Clever CNC holiday projects? Help!

Doing this Gallery post back-ackwards, I know. Hopefully that will be reversed soon.

Being non-clever nor artistic I need a lot of help here.

So, I’m reaching out to our little community for inspiration and hopefully, examples of some clever holiday, especially Christmas, CNC centered projects. By clever I mean other then the 2D ornaments, decorations, plaques etc we’ve all made already. Which are fine, I’ll be doing more of those this year I’m sure.

I’m hoping for something more 3D maybe, multi parts, ummmmm- you tell me.

Thanks.

1 Like

Keychain/zipper fobs. Easy, small, fast, customizable.

Those shown here are enameled but filling with powdered rock and CA glue would work as well. Although seemingly of minor use the big advantage is tayloring to the recipient. The Uffington Horse here is what I put on my friend’s headstock when I made his guitar.

6 Likes

Been meaning to try enameling, mind pointing me to a good YT or?

Check out entries in the Contests There are some incredible entries in those, working your way through those threads will definitely yield some good ideas!

2 Likes

@Griff I have no particular videos to recommend on the overall process of enameling, most of them relate either to aspects of the process or to torch firing which may be of interest to you if doing small pieces. I’ve built a small kiln for my own work (link below). The best book, in kindle format, is also linked below.
The technique I used for the fobs is termed champleve. Pockets are cut out of the metal, using the Nomad in my case, to be filled with enamel. One issue with enameling is that you are basically restricted to using gold, silver or copper (some aluminum and steels can be enameled too). But pure copper doesn’t machine well and if you add other metals to produce, say, brass, the machineability improves but the coefficient of expansion precludes enameling. I’ve found 145 Cu (aka “Tellurium Copper”) machines and enamels well but this material is only available in forms 1/4" thick and greater.


https://www.amazon.com/Art-Fine-Enameling-Karen-Cohen/dp/0811737926

2 Likes

Well, this looks interesting…I’m getting that feeling again…yet another hobby to explore.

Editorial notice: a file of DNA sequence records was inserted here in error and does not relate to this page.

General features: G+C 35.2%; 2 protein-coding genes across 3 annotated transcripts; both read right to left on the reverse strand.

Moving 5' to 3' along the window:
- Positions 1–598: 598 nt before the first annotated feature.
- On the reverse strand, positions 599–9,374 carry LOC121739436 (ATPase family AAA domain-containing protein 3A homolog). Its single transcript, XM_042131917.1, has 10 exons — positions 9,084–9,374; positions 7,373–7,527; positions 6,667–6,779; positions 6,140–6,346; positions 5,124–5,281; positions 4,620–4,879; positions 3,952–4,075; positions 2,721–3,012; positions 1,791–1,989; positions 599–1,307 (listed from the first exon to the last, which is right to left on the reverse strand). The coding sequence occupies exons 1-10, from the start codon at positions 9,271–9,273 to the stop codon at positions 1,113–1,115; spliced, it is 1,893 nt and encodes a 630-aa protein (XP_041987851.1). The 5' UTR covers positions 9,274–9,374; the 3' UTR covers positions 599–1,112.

Thank you!

I see McMaster Carr sells this. 2”x12”x1/4” for ~$38, is that reasonable?

For C145 (aka C14500) see also Saturn Industries:
https://www.graphitesupplies.com/C14500-Tellurium-Copper_c_212.html

They also have a presence on Ebay:

At least the Ebay portal includes shipping, you’ll need to take that into account comparing to other sites. (Many other sizes are available via Ebay, navigate to seller’s page.) I like that McMaster Carr includes hardness, harder the better for maching. That said, the Saturn sample I am using machines very well, I’ve run 0.178 mm bits in it, just needed a slight surface sanding with 400 grit to clean it up. I’ve also machined to where the uncut metal dividing the pockets in only about 0.15 mm wide, about as thin as cloisonne wire.

2 Likes

I’m about to attempt my first key fob. Will be using crushed stone/ca. Is 20 thou deep enough for the cavity or should it be deeper?
Thanks

First prototype cut in aluminum, I’ve never cut anything this small, fun stuff. Only broke two .024” mills trying to get aggressive.

Thanks again for the inspiration @bpedit!

5 Likes

0.020" should be OK, I typically mill closer to 0.8 to 1.0 mm (0.030" -0.040").

If you are going to mill out, and inlay, the background you should leave a ring of unmilled material around the hole. You can also do the opposite of what I did, that is mill out and inlay the design itself. I chose milling out the background for the Uffington Horse because of the very narrow lines.

I did figure that out, after the fact. Also, I went with .04, thanks for the confirmation.

Good point on positive or negative, hadn’t considered that. Going to have some fun with this!